Posts Tagged ‘Trinity’

nothing is ritual

January 9, 2009

Awhile back I posted a book review on here for The Shack by William P. Young.  I really liked the book.  I was simultaneously taking a class in systematic theology and it was incredible to see all the theological ideas I had studied dance around on the pages in ways I never would have dreamt.  Whatever you think of the validity of ideas presented, it is a well crafted book that will challenge your view of God, yourself, and really every other person you might meet.  My favorite line is this book is

“nothing is ritual”

This is said by God, or if you wish, the way God chooses to present God’s self to the main character in the story.  And it is directed at the main character who is having dinner with the Trinity.  Yup…that’s right…the Father, Son, and Holy Spirit.  To get a real grasp of the power of these words, you might need to read the book.  And it might not hit you the ay it did me, but I was moved.  Something deep in me shifted when I read those words.  In a world of “shoulds” and “musts” that are crammed down our throats from infancy, God would not have us be slaves to the “shoulds” and “musts.”  There is no formula for a relationship with God.  There is no secret handshake, special prayer, or required reading.  While the reading and praying will undoubtedly will help us get to know God, that’s not the substance of our relationship to God.  So while I love tradition and appreciate those who encourage me to be disciplined in my efforts to seek God, I was reminded in this book that “this’ does not equal “that.”  Bible study, prayer, church attendance, ministry service, fill-in-the-blank-here, does not equal relationship with God. 

May I always seek to understand the underlying meaning of the traditions in the body of Christ and never forget they are only a very small part of what God wants from me: my heart.


Flame of Love: A book review

July 25, 2008

**Disclaimer: This is copied and pasted from a paper and as such sounds much more heady.**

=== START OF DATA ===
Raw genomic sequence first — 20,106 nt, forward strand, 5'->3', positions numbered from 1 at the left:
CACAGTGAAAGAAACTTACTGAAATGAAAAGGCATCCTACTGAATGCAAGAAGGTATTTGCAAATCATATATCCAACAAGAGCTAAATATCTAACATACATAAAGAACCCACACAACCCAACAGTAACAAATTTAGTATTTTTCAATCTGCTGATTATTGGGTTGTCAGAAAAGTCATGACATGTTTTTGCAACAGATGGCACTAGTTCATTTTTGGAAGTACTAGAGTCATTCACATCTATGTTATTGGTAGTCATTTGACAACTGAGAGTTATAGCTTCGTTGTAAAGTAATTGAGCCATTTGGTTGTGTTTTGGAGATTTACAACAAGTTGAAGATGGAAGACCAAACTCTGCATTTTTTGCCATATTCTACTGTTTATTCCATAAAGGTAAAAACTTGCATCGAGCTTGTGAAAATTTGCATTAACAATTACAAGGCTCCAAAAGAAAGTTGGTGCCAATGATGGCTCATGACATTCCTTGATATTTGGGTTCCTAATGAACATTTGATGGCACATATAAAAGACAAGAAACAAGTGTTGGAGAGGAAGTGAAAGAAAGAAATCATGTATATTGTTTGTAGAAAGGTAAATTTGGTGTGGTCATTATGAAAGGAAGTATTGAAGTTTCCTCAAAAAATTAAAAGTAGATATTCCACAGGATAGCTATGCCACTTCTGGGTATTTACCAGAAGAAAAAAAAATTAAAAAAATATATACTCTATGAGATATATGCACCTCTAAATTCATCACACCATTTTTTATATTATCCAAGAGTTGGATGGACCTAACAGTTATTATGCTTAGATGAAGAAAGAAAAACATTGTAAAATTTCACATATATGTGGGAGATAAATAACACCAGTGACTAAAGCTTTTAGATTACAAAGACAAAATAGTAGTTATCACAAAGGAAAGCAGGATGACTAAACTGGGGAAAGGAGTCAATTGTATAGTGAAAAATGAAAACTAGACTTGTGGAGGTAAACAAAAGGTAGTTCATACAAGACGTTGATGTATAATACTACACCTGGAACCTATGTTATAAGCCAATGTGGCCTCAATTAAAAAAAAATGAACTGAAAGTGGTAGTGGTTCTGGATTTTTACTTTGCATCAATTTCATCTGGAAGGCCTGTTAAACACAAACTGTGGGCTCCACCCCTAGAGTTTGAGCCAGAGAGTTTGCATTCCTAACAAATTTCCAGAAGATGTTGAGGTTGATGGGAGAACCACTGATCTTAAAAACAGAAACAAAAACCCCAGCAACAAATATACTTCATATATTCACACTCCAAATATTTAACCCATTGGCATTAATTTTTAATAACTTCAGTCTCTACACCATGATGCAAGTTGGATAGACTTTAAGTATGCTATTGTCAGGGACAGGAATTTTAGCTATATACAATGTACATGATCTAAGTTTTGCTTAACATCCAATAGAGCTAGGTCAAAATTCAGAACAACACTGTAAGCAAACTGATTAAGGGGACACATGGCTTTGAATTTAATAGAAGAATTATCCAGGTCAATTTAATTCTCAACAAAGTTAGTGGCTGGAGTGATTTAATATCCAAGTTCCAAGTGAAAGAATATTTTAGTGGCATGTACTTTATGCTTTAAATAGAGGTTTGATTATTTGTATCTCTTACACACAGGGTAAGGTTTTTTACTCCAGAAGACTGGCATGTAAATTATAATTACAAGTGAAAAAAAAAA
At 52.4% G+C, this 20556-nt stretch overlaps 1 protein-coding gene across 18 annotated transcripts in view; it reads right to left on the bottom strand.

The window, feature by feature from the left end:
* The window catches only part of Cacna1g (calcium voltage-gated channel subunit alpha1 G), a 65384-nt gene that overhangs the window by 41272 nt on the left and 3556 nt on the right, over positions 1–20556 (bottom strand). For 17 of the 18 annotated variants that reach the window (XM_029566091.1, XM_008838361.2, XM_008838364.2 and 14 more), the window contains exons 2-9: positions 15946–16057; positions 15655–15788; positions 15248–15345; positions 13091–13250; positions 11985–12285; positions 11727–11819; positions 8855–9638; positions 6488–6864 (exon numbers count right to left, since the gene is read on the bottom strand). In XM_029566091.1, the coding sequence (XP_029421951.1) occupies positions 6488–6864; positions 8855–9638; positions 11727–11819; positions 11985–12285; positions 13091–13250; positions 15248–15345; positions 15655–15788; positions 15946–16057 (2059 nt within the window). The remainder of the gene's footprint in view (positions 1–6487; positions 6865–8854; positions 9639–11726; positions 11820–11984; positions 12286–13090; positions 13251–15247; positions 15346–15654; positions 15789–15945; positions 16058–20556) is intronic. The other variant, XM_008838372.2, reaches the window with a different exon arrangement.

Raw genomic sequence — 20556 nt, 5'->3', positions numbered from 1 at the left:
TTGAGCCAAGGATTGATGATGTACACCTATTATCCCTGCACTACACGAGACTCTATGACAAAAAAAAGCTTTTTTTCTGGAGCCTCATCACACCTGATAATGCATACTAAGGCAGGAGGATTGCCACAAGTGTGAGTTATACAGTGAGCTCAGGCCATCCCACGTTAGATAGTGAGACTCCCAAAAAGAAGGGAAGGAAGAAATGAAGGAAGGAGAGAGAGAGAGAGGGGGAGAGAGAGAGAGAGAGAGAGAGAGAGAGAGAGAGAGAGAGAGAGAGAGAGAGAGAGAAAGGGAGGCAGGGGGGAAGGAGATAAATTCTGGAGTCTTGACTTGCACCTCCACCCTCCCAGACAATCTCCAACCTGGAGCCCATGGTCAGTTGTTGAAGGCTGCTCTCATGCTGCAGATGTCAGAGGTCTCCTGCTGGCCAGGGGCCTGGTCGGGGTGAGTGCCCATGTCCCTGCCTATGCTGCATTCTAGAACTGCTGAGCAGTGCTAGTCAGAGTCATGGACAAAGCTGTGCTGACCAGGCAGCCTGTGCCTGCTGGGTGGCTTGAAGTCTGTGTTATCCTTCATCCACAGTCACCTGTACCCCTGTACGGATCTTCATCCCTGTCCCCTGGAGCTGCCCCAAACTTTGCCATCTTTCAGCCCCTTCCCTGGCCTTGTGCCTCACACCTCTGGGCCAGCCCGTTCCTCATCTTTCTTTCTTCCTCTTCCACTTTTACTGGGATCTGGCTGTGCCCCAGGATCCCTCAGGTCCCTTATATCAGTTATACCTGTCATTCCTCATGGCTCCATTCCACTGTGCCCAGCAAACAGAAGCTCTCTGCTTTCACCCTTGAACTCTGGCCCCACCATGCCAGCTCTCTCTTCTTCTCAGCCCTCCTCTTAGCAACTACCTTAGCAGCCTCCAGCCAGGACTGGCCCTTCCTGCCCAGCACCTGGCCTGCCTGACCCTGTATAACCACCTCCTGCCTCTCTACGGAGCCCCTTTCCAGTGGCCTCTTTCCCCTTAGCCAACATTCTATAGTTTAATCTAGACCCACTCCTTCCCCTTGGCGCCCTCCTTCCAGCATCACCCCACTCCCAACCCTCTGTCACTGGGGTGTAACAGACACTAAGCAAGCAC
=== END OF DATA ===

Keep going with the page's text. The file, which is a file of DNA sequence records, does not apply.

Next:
As Pinnock sees it, “Western Christianity has confined the Spirit to the margins of the church and subordinated it to the mission of the Son.” [1]  However, the Spirit, “called the Paraclete in John’s gospel…is personal agent teacher and friend.”[2]  In his first chapter, “Spirit & Trinity,” Pinnock lays out what is seems to be the foundation for his pneumatology: the “social trinity” where “God is constituted by three subjects, each of whom is distinct from the others and is the subject of its own experiences in the unity of one divine life.”[3]  Moving on to discuss what this might look like, Pinnock writes about Spirit in Creation, which will be discussed more in a different post, as well as Spirit and Christology.  This is a most interesting chapter in that it highlights the obvious oversight on much of Western Christianity with respect to the interaction between Son and Spirit.  In the opening for this chapter, Pinnock states “The title ‘Christ’ itself signifies anointing—in this case by the Spirit.”[4]  While this is somewhat obvious, it seems to be something that is commonly overlooked by scholars and laity alike.  It seems as though the paradox of the Trinity is too much for our minds to handle and so despite the acceptance of God as Triune, we continue to split the Trinity to help communicate our ideas about the members of the Trinity.  But “Christology must not lack for pneumatology.”[5]

In his chapter ‘Spirit and Church,’ Pinnock opens with discussion of how to view the church saying, “Let us see it as a continuation of the Spirit-anointed event that was Jesus Christ.”[6]  Just as Christ was anointed by the Spirit, so the church was anointed by the Spirit at Pentecost and is “dependent on the power of the Spirit just as Jesus was.”[7]  And so are people as individuals.  While it is true that a salvation or conversion experience results in change in status from guilty to not guilty, the emphasis on this aspect of salvation has left a rift in the whole point of that change in status: namely, union with God that is now possible via the Spirit.[8]